FIG. 4 illustrates a second method 401 for using a programmable gas injection controller 115 to vary the parameters for the desired bubble diameter and fluid slug length to obtain optimal cleaning conditions for a plurality of pipe diameters of the slurry distribution system 101. In this second method 401, the gas injection controller 115 may set the desired bubble diameter and desired fluid slug length equal to the pipe diameter of any pipe in the slurry distribution system 101 as represented in blocks 403 and 405. The gas injection controller 115 then injects gas bubbles 121 into the slurry distribution system 101 having geometries optimal for one pipe diameter for a determined amount of time as shown in blocks 407 and 409. After this time period, the gas injection controller 115 changes the system parameters to correspond to another pipe diameter for a determined amount of time as shown in block 411. In this way, the gas injection controller obtains optimal system parameters in a plurality of pipe diameters in the slurry distribution system 101. This second method 401 may be repeated for each pipe diameter in the slurry distribution system 101, giving optimal cleaning conditions for a plurality of pipes in the slurry distribution system 101.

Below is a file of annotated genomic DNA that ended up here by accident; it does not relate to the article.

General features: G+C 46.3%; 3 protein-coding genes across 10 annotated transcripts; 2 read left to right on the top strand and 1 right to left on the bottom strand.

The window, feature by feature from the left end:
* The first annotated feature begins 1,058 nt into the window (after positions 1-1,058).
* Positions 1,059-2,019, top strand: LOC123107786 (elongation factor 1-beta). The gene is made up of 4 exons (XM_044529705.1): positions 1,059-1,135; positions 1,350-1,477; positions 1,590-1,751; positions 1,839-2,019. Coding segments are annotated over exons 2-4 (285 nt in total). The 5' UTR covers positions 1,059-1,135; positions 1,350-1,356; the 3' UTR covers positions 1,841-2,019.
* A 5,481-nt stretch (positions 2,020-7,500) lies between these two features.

FIG. 5 illustrates a third method 501 for using the apparatus controller 111 to vary the system pressure of the slurry distribution system 101 to obtain optimal cleaning conditions in a plurality of pipes in the slurry distribution system 101. In this third method 501, the apparatus controller 111 may set the desired bubble diameter equal to the diameter of a pipe in the slurry distribution system 101, as shown in block 503. The apparatus controller 111 may then vary the system pressure to obtain gas bubbles having the desired diameter as shown in block 505. In another embodiment, the apparatus controller 111 may periodically vary the system parameters to obtain optimal gas bubble diameters for a plurality of pipes in the slurry distribution system 101 as shown in block 507. By varying the system pressure to obtain the new desired bubble diameter, the system may obtain optimal cleaning conditions for a plurality of pipes in the slurry distribution system 101.